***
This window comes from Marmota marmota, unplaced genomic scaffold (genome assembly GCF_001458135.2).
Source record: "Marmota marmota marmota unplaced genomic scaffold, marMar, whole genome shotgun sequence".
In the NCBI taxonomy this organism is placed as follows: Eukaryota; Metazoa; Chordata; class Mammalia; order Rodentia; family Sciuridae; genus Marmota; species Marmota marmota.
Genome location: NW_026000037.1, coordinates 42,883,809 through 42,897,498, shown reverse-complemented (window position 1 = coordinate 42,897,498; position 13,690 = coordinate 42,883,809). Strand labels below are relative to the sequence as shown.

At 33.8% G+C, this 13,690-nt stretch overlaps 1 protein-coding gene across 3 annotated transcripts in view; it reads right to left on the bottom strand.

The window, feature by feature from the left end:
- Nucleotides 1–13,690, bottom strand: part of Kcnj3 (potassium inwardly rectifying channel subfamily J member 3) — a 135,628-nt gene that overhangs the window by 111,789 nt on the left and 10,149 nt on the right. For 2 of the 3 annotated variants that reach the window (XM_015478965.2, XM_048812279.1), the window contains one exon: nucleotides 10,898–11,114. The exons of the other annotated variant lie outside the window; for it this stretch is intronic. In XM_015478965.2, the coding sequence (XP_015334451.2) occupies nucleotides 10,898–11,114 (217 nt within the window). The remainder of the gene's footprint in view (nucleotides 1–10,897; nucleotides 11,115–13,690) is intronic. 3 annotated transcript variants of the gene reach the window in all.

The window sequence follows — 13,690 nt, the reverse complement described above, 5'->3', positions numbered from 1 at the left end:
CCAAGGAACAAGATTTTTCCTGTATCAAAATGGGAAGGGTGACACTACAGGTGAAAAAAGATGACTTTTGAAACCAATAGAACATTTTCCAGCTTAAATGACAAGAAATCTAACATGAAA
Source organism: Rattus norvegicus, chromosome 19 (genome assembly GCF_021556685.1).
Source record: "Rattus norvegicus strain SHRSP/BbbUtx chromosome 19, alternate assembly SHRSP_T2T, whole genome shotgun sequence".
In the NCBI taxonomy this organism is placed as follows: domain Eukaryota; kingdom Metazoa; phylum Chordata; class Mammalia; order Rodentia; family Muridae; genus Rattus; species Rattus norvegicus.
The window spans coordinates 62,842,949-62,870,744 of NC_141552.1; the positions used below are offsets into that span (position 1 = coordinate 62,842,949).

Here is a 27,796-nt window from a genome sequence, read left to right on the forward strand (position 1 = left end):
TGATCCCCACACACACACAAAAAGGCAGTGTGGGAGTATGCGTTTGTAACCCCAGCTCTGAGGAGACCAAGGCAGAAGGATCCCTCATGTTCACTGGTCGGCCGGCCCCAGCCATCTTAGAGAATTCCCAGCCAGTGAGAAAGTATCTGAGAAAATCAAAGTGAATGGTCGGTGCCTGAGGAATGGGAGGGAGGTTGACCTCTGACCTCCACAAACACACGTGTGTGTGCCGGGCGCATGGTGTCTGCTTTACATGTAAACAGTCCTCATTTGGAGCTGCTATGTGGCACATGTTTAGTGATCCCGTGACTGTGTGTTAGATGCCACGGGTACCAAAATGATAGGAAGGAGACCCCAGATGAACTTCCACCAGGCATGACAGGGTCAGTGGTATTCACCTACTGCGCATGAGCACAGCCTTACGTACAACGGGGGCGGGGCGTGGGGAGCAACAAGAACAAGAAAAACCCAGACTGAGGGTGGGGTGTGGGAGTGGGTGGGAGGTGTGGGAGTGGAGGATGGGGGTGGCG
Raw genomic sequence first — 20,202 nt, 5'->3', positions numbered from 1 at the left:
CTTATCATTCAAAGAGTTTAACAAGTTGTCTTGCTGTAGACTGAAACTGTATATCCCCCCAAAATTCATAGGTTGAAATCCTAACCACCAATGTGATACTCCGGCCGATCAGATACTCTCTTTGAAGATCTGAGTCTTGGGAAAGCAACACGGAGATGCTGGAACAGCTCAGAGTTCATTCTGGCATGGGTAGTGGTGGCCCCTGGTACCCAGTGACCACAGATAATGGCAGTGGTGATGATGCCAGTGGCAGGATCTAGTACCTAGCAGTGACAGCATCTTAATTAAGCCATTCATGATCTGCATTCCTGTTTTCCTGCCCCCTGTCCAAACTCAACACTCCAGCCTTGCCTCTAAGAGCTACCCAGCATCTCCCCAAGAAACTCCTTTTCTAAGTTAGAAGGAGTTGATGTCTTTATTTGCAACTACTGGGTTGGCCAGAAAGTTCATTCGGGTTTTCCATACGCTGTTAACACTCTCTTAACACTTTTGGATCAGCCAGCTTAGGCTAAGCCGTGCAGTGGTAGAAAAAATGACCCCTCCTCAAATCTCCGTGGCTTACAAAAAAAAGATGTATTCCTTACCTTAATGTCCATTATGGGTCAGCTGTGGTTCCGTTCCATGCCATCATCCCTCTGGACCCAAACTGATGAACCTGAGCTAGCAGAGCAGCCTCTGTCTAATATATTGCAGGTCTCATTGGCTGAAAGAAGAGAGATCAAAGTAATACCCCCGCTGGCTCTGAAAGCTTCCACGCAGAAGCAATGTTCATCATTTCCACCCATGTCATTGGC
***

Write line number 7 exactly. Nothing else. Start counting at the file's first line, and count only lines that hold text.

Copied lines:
- Nucleotides 1–13,690, bottom strand: part of Kcnj3 (potassium inwardly rectifying channel subfamily J member 3) — a 135,628-nt gene that overhangs the window by 111,789 nt on the left and 10,149 nt on the right. For 2 of the 3 annotated variants that reach the window (XM_015478965.2, XM_048812279.1), the window contains one exon: nucleotides 10,898–11,114. The exons of the other annotated variant lie outside the window; for it this stretch is intronic. In XM_015478965.2, the coding sequence (XP_015334451.2) occupies nucleotides 10,898–11,114 (217 nt within the window). The remainder of the gene's footprint in view (nucleotides 1–10,897; nucleotides 11,115–13,690) is intronic. 3 annotated transcript variants of the gene reach the window in all.